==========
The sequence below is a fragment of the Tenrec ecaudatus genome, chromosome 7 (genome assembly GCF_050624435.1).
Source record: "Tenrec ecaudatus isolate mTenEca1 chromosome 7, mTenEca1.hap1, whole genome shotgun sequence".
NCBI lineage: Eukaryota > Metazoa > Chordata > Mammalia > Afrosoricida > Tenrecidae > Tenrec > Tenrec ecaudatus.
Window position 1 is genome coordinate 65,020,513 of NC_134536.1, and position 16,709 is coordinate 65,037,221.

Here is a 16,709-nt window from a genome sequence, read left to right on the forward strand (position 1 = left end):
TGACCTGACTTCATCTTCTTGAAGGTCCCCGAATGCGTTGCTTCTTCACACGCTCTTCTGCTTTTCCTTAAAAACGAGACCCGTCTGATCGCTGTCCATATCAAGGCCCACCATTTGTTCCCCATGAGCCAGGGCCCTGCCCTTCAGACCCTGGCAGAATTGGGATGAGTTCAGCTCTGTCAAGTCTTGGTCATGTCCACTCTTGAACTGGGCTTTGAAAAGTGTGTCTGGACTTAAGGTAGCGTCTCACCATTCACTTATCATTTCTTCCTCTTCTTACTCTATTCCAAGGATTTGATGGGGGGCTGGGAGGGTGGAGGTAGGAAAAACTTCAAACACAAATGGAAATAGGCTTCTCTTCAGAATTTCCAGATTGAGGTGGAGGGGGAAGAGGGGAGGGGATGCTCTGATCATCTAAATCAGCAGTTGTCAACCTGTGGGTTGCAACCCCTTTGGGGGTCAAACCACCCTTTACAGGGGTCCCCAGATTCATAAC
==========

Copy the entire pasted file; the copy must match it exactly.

The sequence below is a fragment of the Tenrec ecaudatus genome, chromosome 7 (genome assembly GCF_050624435.1).
Source record: "Tenrec ecaudatus isolate mTenEca1 chromosome 7, mTenEca1.hap1, whole genome shotgun sequence".
NCBI lineage: Eukaryota > Metazoa > Chordata > Mammalia > Afrosoricida > Tenrecidae > Tenrec > Tenrec ecaudatus.
Window position 1 is genome coordinate 65,020,513 of NC_134536.1, and position 16,709 is coordinate 65,037,221.

Here is a 16,709-nt window from a genome sequence, read left to right on the forward strand (position 1 = left end):
TGACCTGACTTCATCTTCTTGAAGGTCCCCGAATGCGTTGCTTCTTCACACGCTCTTCTGCTTTTCCTTAAAAACGAGACCCGTCTGATCGCTGTCCATATCAAGGCCCACCATTTGTTCCCCATGAGCCAGGGCCCTGCCCTTCAGACCCTGGCAGAATTGGGATGAGTTCAGCTCTGTCAAGTCTTGGTCATGTCCACTCTTGAACTGGGCTTTGAAAAGTGTGTCTGGACTTAAGGTAGCGTCTCACCATTCACTTATCATTTCTTCCTCTTCTTACTCTATTCCAAGGATTTGATGGGGGGCTGGGAGGGTGGAGGTAGGAAAAACTTCAAACACAAATGGAAATAGGCTTCTCTTCAGAATTTCCAGATTGAGGTGGAGGGGGAAGAGGGGAGGGGATGCTCTGATCATCTAAATCAGCAGTTGTCAACCTGTGGGTTGCAACCCCTTTGGGGGTCAAACCACCCTTTACAGGGGTCCCCAGATTCATAAC